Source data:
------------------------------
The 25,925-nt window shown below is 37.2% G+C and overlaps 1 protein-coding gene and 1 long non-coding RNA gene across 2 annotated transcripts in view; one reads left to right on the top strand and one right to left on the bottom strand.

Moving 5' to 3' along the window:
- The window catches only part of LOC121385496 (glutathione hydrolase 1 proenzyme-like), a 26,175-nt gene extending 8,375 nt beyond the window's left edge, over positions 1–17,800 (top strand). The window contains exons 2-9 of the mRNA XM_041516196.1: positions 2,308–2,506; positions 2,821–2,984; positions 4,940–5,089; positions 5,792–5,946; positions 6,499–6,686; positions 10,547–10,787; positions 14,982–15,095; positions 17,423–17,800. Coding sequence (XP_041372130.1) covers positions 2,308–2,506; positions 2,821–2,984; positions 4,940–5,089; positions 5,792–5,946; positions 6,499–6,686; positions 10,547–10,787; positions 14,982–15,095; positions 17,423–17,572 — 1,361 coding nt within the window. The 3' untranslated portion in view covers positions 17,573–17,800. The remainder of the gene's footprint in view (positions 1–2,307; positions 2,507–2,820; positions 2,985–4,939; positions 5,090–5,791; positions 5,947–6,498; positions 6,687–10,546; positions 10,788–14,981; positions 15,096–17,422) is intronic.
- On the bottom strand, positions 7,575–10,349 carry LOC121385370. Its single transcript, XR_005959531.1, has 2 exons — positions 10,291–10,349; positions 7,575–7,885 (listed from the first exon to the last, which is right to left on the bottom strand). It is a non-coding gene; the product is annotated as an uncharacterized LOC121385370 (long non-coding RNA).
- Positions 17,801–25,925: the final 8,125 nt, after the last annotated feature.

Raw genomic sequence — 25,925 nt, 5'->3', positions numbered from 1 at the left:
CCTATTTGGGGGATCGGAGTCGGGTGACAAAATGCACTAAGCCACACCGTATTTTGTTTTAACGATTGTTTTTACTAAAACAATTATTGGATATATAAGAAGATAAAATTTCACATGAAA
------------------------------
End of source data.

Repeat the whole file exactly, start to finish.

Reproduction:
The 25,925-nt window shown below is 37.2% G+C and overlaps 1 protein-coding gene and 1 long non-coding RNA gene across 2 annotated transcripts in view; one reads left to right on the top strand and one right to left on the bottom strand.

Moving 5' to 3' along the window:
- The window catches only part of LOC121385496 (glutathione hydrolase 1 proenzyme-like), a 26,175-nt gene extending 8,375 nt beyond the window's left edge, over positions 1–17,800 (top strand). The window contains exons 2-9 of the mRNA XM_041516196.1: positions 2,308–2,506; positions 2,821–2,984; positions 4,940–5,089; positions 5,792–5,946; positions 6,499–6,686; positions 10,547–10,787; positions 14,982–15,095; positions 17,423–17,800. Coding sequence (XP_041372130.1) covers positions 2,308–2,506; positions 2,821–2,984; positions 4,940–5,089; positions 5,792–5,946; positions 6,499–6,686; positions 10,547–10,787; positions 14,982–15,095; positions 17,423–17,572 — 1,361 coding nt within the window. The 3' untranslated portion in view covers positions 17,573–17,800. The remainder of the gene's footprint in view (positions 1–2,307; positions 2,507–2,820; positions 2,985–4,939; positions 5,090–5,791; positions 5,947–6,498; positions 6,687–10,546; positions 10,788–14,981; positions 15,096–17,422) is intronic.
- On the bottom strand, positions 7,575–10,349 carry LOC121385370. Its single transcript, XR_005959531.1, has 2 exons — positions 10,291–10,349; positions 7,575–7,885 (listed from the first exon to the last, which is right to left on the bottom strand). It is a non-coding gene; the product is annotated as an uncharacterized LOC121385370 (long non-coding RNA).
- Positions 17,801–25,925: the final 8,125 nt, after the last annotated feature.

Raw genomic sequence — 25,925 nt, 5'->3', positions numbered from 1 at the left:
CCTATTTGGGGGATCGGAGTCGGGTGACAAAATGCACTAAGCCACACCGTATTTTGTTTTAACGATTGTTTTTACTAAAACAATTATTGGATATATAAGAAGATAAAATTTCACATGAAA